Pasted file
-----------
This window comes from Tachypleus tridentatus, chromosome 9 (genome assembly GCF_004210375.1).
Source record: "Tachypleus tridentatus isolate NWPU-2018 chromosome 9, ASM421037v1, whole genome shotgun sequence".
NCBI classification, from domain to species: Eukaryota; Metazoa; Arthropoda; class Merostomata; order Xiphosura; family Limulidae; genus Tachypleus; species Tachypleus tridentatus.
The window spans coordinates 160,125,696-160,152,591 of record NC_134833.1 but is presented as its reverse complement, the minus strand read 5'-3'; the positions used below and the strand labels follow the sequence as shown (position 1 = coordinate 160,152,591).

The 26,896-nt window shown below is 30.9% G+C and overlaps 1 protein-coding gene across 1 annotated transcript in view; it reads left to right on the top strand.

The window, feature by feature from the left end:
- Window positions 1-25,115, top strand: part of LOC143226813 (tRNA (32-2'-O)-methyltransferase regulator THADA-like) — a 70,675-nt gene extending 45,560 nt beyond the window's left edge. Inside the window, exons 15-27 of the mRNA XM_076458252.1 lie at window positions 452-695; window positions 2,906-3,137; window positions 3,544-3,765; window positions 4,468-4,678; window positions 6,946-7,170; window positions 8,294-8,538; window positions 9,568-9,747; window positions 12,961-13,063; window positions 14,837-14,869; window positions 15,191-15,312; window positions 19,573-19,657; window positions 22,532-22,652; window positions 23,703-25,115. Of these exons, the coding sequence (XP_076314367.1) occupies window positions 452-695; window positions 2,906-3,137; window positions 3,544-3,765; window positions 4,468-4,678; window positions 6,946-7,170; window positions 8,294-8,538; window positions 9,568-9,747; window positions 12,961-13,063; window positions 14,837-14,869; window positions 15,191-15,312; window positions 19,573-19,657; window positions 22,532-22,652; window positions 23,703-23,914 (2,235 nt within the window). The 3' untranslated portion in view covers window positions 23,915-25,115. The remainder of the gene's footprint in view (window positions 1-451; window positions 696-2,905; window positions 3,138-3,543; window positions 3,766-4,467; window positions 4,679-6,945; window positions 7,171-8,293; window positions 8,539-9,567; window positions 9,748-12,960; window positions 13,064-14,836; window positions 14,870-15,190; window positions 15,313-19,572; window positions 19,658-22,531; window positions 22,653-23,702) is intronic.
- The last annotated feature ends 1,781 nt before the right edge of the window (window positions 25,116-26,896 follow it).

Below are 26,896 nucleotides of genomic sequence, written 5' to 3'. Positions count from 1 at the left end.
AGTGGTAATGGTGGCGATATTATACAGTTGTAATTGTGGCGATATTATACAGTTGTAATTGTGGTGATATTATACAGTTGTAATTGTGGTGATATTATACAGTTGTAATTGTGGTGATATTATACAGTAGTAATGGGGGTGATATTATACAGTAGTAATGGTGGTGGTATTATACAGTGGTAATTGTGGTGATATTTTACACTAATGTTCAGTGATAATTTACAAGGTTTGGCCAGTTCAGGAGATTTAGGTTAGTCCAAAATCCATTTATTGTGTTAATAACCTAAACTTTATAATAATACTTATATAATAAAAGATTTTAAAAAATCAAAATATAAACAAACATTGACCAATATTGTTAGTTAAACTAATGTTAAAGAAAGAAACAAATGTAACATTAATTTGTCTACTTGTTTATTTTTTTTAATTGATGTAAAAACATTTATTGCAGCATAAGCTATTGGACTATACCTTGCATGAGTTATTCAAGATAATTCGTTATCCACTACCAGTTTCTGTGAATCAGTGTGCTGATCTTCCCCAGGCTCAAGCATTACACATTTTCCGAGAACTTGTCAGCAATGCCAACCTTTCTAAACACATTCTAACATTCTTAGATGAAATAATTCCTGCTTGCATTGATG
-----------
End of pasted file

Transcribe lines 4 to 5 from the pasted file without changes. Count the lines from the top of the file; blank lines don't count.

The window spans coordinates 160,125,696-160,152,591 of record NC_134833.1 but is presented as its reverse complement, the minus strand read 5'-3'; the positions used below and the strand labels follow the sequence as shown (position 1 = coordinate 160,152,591).

The 26,896-nt window shown below is 30.9% G+C and overlaps 1 protein-coding gene across 1 annotated transcript in view; it reads left to right on the top strand.